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When Handling and Releasing Fish, Sea Turtles, Marine Mammals, or Sea Birds

Proper handling and release techniques and tools will vary slightly from species to species, type of gear and terminal tackle, type of bait (artificial or natural), fishing location (boat, dock, shoreline, pier, lake, stream, pond, or ocean) weather conditions, angling experience and expertise. Aquatic Release Conservation will generalize proper handling and release techniques in order to cover most types of catch and release fishing with safety for the released catch and angler being the priority. Each angler will have a slightly different manner of safe release and variations are expected.

Planning Your Trip

Familiarize yourself with pertinent fishing regulations for the species you plan to catch. Make sure you have the proper tools (Dehookers, measuring tape, camera, and pliers). Use barb-less hooks or bend down the barbs on regular hooks to release fish quickly. Use strong enough tackle and land the fish quickly to minimize metabolic stress. When appropriate, replace treble hooks with single hooks to reduce handling and injury.

Handling Your Catch

Set the hook as quickly as possible to avoid deep swallowing of the hook. Do not overplay the fish. A steady consistent retrieval of the catch further reduces stress. Avoid removing the fish from the water. 15 seconds is the maximum time out of water. If you cannot avoid using a landing net, use only knotless nylon or rubber nets. Avoid touching the fish. Removing the slime (protective) barrier can cause infection. Minimize thrashing of the catch by controlling the line with the De-hooker's pigtail.

Removing The Hook Quickly And Carefully

Use a Dehooker for smaller fish hooked in the lip or foul hooked in the body. Use a Dehooker for fish that are caught on lures or with treble hooks. Use an ARC Dehooker for hooks imbedded in the mouth, throat, or esophagus. Use an ARC Dehooker for larger fish, single hooked in lip or foul hooked. A fish can be resuscitated by moving it back and forth to force water through the gills.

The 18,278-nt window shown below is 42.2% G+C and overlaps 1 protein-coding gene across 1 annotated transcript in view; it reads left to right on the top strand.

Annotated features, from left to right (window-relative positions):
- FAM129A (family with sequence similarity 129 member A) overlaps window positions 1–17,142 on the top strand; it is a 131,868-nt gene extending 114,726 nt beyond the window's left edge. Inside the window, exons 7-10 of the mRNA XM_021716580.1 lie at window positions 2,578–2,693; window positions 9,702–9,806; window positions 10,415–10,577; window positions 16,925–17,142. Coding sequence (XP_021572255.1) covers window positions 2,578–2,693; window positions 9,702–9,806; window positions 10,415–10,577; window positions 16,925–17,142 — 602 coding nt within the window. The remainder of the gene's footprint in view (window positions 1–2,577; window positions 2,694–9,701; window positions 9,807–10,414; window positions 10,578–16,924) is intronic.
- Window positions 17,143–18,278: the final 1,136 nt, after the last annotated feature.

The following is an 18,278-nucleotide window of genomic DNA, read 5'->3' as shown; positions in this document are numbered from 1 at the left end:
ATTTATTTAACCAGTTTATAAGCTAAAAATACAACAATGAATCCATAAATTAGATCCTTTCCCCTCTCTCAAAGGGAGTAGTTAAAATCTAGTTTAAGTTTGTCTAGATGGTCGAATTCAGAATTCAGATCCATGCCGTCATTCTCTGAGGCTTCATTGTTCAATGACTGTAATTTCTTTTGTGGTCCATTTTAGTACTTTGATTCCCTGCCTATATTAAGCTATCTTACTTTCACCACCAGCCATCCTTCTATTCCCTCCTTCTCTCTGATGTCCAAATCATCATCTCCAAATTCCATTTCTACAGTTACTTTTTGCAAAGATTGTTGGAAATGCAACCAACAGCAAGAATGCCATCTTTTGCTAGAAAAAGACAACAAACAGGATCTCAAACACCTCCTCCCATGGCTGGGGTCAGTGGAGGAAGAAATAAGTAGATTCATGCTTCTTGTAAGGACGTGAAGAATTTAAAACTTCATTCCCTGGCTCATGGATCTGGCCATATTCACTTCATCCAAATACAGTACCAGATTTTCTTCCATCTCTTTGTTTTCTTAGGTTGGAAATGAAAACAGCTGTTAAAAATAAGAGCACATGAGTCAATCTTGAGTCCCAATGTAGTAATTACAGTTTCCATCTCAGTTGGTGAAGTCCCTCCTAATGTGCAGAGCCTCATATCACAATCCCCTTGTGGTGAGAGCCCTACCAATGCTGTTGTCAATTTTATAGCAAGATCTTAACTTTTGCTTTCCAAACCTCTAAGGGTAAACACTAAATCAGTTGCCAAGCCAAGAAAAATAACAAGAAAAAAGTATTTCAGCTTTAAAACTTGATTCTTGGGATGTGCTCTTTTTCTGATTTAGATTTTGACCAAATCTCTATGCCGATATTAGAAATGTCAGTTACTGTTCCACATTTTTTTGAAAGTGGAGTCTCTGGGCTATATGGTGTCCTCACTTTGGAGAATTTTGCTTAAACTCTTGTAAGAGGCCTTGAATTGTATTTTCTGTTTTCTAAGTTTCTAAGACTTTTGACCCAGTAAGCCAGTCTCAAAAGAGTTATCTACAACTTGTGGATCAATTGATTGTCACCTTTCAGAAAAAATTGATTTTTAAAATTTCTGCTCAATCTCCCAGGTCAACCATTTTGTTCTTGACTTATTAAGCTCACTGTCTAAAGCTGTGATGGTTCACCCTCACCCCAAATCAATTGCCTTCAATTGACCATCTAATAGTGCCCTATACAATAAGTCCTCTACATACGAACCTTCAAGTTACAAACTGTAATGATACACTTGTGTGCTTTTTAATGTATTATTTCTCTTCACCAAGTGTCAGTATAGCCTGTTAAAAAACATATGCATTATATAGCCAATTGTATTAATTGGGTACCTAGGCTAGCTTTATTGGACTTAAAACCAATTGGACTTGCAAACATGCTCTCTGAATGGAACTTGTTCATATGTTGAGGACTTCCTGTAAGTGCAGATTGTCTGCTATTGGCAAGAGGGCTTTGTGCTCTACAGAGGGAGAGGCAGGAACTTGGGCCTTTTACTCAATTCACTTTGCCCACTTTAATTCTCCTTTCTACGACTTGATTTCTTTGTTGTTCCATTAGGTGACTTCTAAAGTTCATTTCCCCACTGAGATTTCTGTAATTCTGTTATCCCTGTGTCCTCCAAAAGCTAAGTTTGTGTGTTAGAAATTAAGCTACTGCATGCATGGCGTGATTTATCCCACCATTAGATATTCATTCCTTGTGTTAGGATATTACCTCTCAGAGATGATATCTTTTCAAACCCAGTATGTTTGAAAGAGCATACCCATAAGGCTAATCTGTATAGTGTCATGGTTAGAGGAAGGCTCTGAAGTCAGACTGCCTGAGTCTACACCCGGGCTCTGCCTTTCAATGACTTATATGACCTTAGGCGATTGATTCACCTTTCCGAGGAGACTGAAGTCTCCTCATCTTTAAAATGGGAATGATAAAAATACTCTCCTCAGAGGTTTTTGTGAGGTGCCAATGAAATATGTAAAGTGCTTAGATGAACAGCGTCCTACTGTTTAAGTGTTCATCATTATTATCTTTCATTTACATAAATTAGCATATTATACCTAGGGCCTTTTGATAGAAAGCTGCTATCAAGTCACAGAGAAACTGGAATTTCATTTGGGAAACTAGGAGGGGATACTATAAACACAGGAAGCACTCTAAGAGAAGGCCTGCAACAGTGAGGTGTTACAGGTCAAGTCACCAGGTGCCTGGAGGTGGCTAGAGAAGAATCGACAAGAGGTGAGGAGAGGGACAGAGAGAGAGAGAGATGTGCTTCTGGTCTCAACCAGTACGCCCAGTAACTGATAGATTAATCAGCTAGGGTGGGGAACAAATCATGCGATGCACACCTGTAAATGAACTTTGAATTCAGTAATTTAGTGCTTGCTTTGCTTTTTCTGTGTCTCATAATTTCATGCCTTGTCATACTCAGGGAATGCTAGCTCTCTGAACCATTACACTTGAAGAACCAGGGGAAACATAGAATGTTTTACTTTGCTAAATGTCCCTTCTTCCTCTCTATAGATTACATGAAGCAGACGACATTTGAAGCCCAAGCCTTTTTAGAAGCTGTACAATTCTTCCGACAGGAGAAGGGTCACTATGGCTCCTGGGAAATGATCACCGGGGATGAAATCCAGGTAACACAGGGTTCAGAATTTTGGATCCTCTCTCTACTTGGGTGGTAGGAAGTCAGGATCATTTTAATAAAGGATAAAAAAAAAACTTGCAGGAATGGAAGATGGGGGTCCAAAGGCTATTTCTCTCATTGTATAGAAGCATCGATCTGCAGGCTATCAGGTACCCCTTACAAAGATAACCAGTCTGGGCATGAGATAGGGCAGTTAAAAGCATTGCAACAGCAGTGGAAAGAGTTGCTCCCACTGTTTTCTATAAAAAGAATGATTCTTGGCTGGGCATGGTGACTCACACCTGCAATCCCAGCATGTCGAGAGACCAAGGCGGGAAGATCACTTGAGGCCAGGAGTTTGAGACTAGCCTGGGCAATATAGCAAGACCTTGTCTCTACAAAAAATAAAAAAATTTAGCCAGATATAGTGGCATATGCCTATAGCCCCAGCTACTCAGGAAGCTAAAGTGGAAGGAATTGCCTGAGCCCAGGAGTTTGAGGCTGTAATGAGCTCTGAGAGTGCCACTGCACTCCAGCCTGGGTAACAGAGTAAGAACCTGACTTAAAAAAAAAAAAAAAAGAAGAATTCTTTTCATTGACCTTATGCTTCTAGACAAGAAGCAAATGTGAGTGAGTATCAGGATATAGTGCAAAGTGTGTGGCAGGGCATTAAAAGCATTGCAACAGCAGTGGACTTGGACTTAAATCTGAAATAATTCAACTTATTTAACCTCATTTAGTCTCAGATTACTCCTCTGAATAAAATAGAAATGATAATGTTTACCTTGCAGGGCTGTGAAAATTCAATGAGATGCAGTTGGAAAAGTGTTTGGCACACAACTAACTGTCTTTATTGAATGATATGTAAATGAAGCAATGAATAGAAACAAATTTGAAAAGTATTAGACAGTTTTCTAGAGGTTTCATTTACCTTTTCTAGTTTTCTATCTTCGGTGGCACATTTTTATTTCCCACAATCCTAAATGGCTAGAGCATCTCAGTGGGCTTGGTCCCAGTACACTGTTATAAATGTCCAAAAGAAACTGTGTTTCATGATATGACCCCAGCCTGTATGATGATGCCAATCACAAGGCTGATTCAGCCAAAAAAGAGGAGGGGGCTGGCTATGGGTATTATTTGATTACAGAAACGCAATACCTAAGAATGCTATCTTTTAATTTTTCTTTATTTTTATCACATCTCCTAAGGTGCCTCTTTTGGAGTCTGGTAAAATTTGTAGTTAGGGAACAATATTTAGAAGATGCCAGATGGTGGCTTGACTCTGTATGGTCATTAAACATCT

The ultimate success of catch and release fishing will be determined by the proper handling and release skills, techniques, and Dehookers used by anglers and fishermen. Quickly and carefully removing hooks further reduces hook wounding. Leaving the fish in the water and not touching them reduces metabolic stress and infection. Post-release mortality can be greatly minimized by conscientious anglers and fishermen who become stewards of the environment by practicing efficient and effective catch and release habits. Transferring the technology and techniques to our future generations is the key to successful fisheries conservation.

Post-Release Survival

Under the Magnuson-Stevens Fishery Conservation and Management Act, bycatch is defined as fish that are harvested in a fishery, but are not sold or kept for personal use, and includes economic discards and regulatory discards. Bycatch does not include fish released alive under a recreational catch and release fishery management plan. The Magnuson-Stevens Act requires NMFS to minimize bycatch and bycatch mortality, to the extent practicable.